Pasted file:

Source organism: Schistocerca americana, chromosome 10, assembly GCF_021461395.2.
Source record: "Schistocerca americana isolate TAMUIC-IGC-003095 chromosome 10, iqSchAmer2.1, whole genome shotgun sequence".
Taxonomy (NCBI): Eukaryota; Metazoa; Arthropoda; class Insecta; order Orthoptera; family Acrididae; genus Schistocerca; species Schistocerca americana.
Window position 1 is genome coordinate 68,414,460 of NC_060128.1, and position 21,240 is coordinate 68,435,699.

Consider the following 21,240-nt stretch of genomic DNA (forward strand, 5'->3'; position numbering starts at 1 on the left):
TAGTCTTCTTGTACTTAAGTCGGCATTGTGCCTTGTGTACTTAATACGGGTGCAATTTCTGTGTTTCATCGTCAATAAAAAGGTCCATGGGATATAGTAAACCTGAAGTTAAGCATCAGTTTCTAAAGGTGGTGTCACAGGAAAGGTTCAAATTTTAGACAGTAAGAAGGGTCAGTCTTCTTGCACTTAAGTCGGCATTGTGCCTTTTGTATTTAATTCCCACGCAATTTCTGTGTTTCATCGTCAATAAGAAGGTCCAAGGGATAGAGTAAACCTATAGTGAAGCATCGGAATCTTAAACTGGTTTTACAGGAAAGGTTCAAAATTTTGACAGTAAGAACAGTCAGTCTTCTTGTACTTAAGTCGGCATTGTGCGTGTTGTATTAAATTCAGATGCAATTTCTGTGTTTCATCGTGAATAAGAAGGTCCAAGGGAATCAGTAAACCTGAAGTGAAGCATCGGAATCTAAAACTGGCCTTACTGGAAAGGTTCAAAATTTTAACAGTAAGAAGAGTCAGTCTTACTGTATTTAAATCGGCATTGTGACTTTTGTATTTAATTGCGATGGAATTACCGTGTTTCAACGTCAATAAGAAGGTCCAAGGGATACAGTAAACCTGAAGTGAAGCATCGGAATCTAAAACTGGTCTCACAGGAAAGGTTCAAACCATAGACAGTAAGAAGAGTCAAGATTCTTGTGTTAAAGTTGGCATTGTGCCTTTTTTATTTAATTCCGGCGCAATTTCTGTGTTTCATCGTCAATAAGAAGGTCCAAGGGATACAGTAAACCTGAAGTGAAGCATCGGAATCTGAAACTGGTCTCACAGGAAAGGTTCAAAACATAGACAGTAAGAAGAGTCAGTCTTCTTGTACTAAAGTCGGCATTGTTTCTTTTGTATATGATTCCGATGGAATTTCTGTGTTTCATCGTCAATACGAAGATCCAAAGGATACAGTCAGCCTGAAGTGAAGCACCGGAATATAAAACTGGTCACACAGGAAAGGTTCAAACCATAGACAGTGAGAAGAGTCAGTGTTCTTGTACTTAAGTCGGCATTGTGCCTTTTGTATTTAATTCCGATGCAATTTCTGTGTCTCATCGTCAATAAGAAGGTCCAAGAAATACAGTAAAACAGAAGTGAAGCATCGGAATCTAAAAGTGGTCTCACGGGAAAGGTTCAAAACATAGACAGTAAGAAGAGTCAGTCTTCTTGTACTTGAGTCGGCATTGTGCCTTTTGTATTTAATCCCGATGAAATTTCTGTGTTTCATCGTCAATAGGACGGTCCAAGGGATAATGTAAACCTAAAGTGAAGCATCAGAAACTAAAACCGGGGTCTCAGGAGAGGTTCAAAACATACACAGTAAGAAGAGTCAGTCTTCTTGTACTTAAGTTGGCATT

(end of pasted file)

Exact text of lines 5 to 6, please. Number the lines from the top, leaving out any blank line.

Consider the following 21,240-nt stretch of genomic DNA (forward strand, 5'->3'; position numbering starts at 1 on the left):
TAGTCTTCTTGTACTTAAGTCGGCATTGTGCCTTGTGTACTTAATACGGGTGCAATTTCTGTGTTTCATCGTCAATAAAAAGGTCCATGGGATATAGTAAACCTGAAGTTAAGCATCAGTTTCTAAAGGTGGTGTCACAGGAAAGGTTCAAATTTTAGACAGTAAGAAGGGTCAGTCTTCTTGCACTTAAGTCGGCATTGTGCCTTTTGTATTTAATTCCCACGCAATTTCTGTGTTTCATCGTCAATAAGAAGGTCCAAGGGATAGAGTAAACCTATAGTGAAGCATCGGAATCTTAAACTGGTTTTACAGGAAAGGTTCAAAATTTTGACAGTAAGAACAGTCAGTCTTCTTGTACTTAAGTCGGCATTGTGCGTGTTGTATTAAATTCAGATGCAATTTCTGTGTTTCATCGTGAATAAGAAGGTCCAAGGGAATCAGTAAACCTGAAGTGAAGCATCGGAATCTAAAACTGGCCTTACTGGAAAGGTTCAAAATTTTAACAGTAAGAAGAGTCAGTCTTACTGTATTTAAATCGGCATTGTGACTTTTGTATTTAATTGCGATGGAATTACCGTGTTTCAACGTCAATAAGAAGGTCCAAGGGATACAGTAAACCTGAAGTGAAGCATCGGAATCTAAAACTGGTCTCACAGGAAAGGTTCAAACCATAGACAGTAAGAAGAGTCAAGATTCTTGTGTTAAAGTTGGCATTGTGCCTTTTTTATTTAATTCCGGCGCAATTTCTGTGTTTCATCGTCAATAAGAAGGTCCAAGGGATACAGTAAACCTGAAGTGAAGCATCGGAATCTGAAACTGGTCTCACAGGAAAGGTTCAAAACATAGACAGTAAGAAGAGTCAGTCTTCTTGTACTAAAGTCGGCATTGTTTCTTTTGTATATGATTCCGATGGAATTTCTGTGTTTCATCGTCAATACGAAGATCCAAAGGATACAGTCAGCCTGAAGTGAAGCACCGGAATATAAAACTGGTCACACAGGAAAGGTTCAAACCATAGACAGTGAGAAGAGTCAGTGTTCTTGTACTTAAGTCGGCATTGTGCCTTTTGTATTTAATTCCGATGCAATTTCTGTGTCTCATCGTCAATAAGAAGGTCCAAGAAATACAGTAAAACAGAAGTGAAGCATCGGAATCTAAAAGTGGTCTCACGGGAAAGGTTCAAAACATAGACAGTAAGAAGAGTCAGTCTTCTTGTACTTGAGTCGGCATTGTGCCTTTTGTATTTAATCCCGATGAAATTTCTGTGTTTCATCGTCAATAGGACGGTCCAAGGGATAATGTAAACCTAAAGTGAAGCATCAGAAACTAAAACCGGGGTCTCAGGAGAGGTTCAAAACATACACAGTAAGAAGAGTCAGTCTTCTTGTACTTAAGTTGGCATT